Bates’ Pocket Guide to Physical Examination and History Taking text becomes an app for your iPhone & iPad

Purpose of App Review

To review the usability and evaluate the electronic interface of the Bates’s pocket guide app.

Introduction

Many of us walk into medical school never having laid an examining hand on a patient; we leave medical school and enter residency with hands meant for healing and interpretation.

History taking and physical exam skills come with time, teaching, and studying.

The Bates’ Pocket Guide to Physical Examination and History app, as well as the paper original, are an important resource for this learning. As such, the Bates’ Pocket guide app brings the 7th edition of the print copy straight to the clinician’s inquiring hands.

User Interface

The home page of the app brings you to an icon-based table of contents. The various sections are listed in chapters given by number and name.

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Once you choose a chapter, you are taken to a table of contents for that section. This table of contents fills up the right side of the split screen.

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Selecting a section slides the table of contents to the left and brings up that section. You can navigate within and between sections by scrolling vertically,

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Each of the chapters, similar to the print version, provides pictures of techniques as well as a variety of formats of interpretive aids.

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The left-sided tool bar is available throughout the app. It gives you the ability to navigate back in a hierarchical fashion, create and navigate to notes/highlights/bookmarks, search terms and page numbers and individualize view options.

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Images and tables also allow you to add notes and star (as a favorite) them for future referral. The app can also be linked to an Inkling account, as well as Facebook. Notes can be made private or be shared with the greater community.

Price

  • $54.99

Likes

  • page references to the print copy
  • landscape and portrait aspects available
  • links between text, tables, other pages, images, and photos
  • full inclusion of images and photos
  • comparable photos between iPhone and iPad

Dislikes

  • limited use of video format
  • slideshows do not act in an automated fashion, but as a collection of tables and images

Healthcare providers that would benefit from the app

  • Healthcare students and providers interested in learning, refreshing, or teaching history and physical examination skills

Conclusion

  • This is a useful app for reviewing or learning physical examination skills.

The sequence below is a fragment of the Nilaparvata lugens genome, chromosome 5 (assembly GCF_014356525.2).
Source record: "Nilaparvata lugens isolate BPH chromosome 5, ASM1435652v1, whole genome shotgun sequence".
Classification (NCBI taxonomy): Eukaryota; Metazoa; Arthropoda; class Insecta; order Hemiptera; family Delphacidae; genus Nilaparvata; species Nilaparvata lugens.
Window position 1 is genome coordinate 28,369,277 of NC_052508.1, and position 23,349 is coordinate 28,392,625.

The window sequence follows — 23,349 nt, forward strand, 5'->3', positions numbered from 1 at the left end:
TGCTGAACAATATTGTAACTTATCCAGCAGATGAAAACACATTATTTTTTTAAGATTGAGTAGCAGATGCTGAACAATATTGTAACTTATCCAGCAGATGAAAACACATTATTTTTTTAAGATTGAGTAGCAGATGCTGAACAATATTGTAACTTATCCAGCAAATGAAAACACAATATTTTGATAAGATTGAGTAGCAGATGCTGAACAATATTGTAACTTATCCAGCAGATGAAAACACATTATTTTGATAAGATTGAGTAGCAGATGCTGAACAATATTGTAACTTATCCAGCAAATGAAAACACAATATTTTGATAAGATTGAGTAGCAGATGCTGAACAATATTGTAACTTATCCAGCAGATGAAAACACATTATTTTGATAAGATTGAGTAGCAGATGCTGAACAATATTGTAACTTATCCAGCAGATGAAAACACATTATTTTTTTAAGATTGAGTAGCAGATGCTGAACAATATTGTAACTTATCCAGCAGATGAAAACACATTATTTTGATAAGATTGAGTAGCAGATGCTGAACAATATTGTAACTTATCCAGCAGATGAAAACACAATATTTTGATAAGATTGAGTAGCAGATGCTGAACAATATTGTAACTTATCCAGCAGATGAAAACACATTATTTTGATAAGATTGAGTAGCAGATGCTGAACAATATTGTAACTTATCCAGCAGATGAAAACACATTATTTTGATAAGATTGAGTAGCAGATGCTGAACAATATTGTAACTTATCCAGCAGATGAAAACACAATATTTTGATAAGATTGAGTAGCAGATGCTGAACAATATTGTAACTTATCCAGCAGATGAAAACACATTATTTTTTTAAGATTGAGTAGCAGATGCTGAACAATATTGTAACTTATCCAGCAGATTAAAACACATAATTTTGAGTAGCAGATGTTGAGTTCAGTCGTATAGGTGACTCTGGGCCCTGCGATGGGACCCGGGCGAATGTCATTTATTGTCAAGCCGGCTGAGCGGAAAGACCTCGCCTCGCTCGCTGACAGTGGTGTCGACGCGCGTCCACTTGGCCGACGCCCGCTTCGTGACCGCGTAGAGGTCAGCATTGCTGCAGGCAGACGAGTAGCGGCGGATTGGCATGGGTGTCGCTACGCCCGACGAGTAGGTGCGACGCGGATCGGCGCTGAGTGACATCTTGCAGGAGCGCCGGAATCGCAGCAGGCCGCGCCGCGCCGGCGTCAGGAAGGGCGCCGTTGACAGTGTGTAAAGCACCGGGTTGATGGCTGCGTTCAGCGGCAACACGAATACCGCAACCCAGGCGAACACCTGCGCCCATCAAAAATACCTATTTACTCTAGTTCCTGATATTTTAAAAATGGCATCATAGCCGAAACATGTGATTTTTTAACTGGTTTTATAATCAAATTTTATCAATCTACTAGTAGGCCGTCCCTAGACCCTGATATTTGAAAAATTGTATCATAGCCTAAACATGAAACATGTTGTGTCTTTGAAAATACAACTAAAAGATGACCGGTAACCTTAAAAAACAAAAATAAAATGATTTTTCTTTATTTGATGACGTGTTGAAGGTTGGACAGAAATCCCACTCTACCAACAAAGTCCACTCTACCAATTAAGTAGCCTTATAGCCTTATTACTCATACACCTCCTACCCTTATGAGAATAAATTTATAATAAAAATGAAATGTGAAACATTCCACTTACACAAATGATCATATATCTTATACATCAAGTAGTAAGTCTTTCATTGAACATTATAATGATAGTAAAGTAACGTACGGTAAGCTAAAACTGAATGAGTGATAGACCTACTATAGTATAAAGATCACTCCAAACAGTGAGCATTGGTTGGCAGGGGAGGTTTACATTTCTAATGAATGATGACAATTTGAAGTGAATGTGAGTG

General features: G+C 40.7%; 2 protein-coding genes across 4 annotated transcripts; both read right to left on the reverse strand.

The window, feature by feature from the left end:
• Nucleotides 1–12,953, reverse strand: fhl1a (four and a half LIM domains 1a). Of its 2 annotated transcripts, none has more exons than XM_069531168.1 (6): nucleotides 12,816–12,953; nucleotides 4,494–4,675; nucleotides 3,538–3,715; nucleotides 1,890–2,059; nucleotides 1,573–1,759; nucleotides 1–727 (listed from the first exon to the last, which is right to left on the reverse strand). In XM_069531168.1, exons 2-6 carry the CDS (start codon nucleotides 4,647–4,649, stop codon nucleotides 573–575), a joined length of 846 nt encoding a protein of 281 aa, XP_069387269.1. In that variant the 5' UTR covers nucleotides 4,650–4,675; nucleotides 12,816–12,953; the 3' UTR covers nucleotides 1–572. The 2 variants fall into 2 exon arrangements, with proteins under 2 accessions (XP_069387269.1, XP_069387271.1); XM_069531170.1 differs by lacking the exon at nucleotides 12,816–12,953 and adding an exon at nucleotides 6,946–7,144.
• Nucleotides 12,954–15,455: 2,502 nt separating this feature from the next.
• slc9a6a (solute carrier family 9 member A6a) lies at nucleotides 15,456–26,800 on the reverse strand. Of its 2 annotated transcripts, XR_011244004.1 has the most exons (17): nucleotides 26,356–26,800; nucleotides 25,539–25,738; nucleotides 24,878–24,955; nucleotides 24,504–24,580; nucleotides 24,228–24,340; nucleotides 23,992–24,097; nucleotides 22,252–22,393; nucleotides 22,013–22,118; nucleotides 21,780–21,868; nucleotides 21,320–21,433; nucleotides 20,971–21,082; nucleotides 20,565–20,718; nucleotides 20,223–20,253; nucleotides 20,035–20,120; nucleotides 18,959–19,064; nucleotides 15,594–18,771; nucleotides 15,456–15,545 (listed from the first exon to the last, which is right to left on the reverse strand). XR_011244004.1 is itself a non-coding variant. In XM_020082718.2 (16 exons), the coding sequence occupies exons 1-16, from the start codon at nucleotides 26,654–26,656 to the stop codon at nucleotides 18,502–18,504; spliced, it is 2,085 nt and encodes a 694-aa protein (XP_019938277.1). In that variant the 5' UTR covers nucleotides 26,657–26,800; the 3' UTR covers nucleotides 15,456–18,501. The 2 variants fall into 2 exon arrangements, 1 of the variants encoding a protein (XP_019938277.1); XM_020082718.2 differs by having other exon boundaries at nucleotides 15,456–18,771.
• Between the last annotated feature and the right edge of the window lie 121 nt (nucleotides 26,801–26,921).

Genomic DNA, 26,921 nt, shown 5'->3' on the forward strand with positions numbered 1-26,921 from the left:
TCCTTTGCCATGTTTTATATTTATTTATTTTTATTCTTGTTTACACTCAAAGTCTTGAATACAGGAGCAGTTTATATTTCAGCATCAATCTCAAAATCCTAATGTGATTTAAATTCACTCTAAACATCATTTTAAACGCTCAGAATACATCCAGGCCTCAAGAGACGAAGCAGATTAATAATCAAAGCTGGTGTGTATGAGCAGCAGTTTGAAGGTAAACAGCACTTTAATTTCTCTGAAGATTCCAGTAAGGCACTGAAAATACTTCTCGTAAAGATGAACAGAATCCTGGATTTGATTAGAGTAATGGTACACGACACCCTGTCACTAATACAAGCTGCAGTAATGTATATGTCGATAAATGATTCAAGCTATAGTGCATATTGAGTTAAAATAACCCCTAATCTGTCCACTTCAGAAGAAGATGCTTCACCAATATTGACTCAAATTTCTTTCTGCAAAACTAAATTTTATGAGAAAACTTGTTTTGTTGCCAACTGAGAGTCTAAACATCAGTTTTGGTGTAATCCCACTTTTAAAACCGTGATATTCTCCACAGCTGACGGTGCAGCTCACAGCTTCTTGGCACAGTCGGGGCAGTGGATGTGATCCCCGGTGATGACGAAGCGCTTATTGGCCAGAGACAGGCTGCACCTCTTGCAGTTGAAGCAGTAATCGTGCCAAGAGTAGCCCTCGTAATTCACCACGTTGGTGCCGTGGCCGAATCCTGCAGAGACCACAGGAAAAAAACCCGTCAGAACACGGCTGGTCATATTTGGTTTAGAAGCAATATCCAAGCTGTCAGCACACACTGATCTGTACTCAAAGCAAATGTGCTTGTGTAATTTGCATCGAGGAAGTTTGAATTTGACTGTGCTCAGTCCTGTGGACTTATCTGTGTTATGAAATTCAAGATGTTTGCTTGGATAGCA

• While this app is expensive,  it easily provides a navigable electronic version of a trusted medical text.
  • This app is available for the iPad (tested device for this app) and iPhone, but not for the Android.

iMedicalApps recommended?

  • Yes

iTunes: 

iTunes Link

Android Availability: 

- No

Rating: 3.25
1. User Interface – 4.5.  Easy to navigate between chapters and sections
2. Multimedia usage – 4.  Use of split screens works well for navigation.  Tables, images, and pictures faithfully reproduced.
3. Price – 1.  Expensive side of medical apps, price more than Kindle version or print version.
4. Real world applicability – 3.5.  Most useful when learning history and physical examination skills, could also be used for teaching.

Disclaimer:
This post does not establish, nor is it intended to establish, a patient physician relationship with anyone. It does not substitute for professional advice, and does not substitute for an in-person evaluation with your healthcare provider. It does not provide the definitive statement on the subject addressed. Before using these apps please consult with your own physician or healthcare provider as to the apps validity and accuracy as this post is not intended to affirm the validity or accuracy of the apps in question. The app(s) mentioned in this post should not be used without discussing the app first with your healthcare provider.

Author:

Kelli Barbour MD

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2 Responses to Bates’ Pocket Guide to Physical Examination and History Taking text becomes an app for your iPhone & iPad

  1. Kevin Kirschman May 8, 2013 at 1:05 am #

    This app is a rebranded version of the Inkling edition. I’m a big fan of Inkling, and think their app and interface design (both native and web) are the best around. Kindle is vastly inferior to Inking when it comes to textbooks. I purchased First Aid 2013 for Kindle and only used it the first week—it was too slow and unresponsive and just bad to use. I’s a curious move by Inkling though to put this and several other titles out as single apps (Harrison’s and Step Up were the only other medical texts). The app store description indicates that it includes access to the web edition via inkling.com/read but I wonder if you can later download it via the Inkling app itself (and aggregate with other books). I haven’t purchased this title, but I do have the 10th edition Big Bates for Inkling. I wish publishers would offer an upgrade path (version x to x+1) since they got what they wanted: the end of the secondary market. So if you can review comparing the 11th edition to the 10th that would be great.

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